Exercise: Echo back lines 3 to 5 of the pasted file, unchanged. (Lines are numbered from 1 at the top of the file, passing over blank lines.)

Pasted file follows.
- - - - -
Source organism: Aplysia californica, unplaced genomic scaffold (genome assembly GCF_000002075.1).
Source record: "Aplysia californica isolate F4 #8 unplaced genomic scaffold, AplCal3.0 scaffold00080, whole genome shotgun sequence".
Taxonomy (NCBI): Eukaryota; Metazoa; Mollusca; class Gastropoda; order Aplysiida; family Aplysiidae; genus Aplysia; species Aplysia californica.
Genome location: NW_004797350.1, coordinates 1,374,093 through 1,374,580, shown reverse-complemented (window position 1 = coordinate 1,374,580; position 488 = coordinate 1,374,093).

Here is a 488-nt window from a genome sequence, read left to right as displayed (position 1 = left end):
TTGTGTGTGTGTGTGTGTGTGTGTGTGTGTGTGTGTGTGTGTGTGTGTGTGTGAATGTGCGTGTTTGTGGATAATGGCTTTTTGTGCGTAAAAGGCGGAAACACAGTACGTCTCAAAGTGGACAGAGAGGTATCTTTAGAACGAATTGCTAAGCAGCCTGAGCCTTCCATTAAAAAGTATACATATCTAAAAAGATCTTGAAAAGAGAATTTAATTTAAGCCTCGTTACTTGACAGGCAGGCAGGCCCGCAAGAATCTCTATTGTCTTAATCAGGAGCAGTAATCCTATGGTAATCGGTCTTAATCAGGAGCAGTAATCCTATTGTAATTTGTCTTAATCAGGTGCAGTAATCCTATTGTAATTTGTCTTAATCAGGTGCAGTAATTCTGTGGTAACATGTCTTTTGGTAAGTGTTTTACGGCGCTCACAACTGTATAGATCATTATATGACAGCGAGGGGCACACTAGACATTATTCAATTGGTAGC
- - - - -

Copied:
Taxonomy (NCBI): Eukaryota; Metazoa; Mollusca; class Gastropoda; order Aplysiida; family Aplysiidae; genus Aplysia; species Aplysia californica.
Genome location: NW_004797350.1, coordinates 1,374,093 through 1,374,580, shown reverse-complemented (window position 1 = coordinate 1,374,580; position 488 = coordinate 1,374,093).

Here is a 488-nt window from a genome sequence, read left to right as displayed (position 1 = left end):